You can do anything with statistics but surveys have shown that the UK and Spain end up being fairly similar when it comes to the average number of hours worked per week: 36.55 and 36.52 respectively. But hidden in those figures are people who work much longer hours than that.
In a large office environment – where I spent most of my working life – it was always the same people who clung resolutely to their desks as everyone else went home, and were often still there many hours later. I know this because I was one of them. Why did we do it? We certainly didn’t get paid for it. No, the reward was satisfying ourselves that we were doing a good job and going the extra mile, even when not under any particular pressure to do so. Yet despite this apparent dedication to the company, senior management tended to view us very negatively. Why was this?
It was because they deduced that if someone is still in the office at 9:00pm every night when they should have gone home at 5:30pm, then they are clearly unable to manage their time and workload efficiently and therefore by definition are inefficient. They must be struggling to get through their work during the day so need the evening hours to catch up, and must be unable to delegate. Often a poor annual review was the result, and you can imagine what this did for loyalty and morale.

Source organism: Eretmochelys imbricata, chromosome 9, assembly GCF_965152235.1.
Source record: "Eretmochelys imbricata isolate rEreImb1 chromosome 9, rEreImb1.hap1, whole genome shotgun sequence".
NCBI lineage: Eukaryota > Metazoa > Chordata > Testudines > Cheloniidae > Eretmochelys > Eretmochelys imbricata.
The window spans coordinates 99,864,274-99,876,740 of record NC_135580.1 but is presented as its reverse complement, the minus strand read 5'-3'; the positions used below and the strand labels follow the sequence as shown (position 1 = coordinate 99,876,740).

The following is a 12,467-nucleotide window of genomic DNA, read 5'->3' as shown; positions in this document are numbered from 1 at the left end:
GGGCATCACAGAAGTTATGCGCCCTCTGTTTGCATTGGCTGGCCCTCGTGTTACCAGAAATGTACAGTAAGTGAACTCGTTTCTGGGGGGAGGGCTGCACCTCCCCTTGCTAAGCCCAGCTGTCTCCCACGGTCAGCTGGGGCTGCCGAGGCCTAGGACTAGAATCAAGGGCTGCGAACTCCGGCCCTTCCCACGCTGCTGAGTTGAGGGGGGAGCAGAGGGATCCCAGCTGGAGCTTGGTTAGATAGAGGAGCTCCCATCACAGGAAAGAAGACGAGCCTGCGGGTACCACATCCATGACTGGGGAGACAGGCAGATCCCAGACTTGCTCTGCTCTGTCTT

The key consideration most often ignored is that perhaps, just perhaps, the long-hours worker is just an extremely loyal, conscientious and hard-working employee who just wants to get every detail right and without whose efforts significantly more projects and initiatives would fail. This isn’t noticed because it is only when failures occur that the spotlight is shone on the reasons, and if no failures occur and everything just works fine senior managers can assume that it is because what goes on underneath them is easy as opposed to someone working incredibly hard to keep it all on track.
E-mail management is a good example. Many colleagues would leave hundreds of mails unread and expect people to chase them if it is urgent, but the long-hours worker is often spending those quieter late hours wading through the pages of new e-mails and clearing their inbasket. Ironically the very managers castigating their underlings for their inefficiencies are usually themselves working through the evening catching up on their e-mails, but doing it from the train and then at home. They would argue that they have no choice because of their large remit and workload, yet if the underling proffers the same excuse they are told to delegate or work more efficiently. The only difference is that the office-dweller probably prefers to keep work and home life separate.
Maybe the only way for hard working long hours workers to get their life back and be recognised rather than castigated for their efforts is to find a dull job and start clock-watching instead.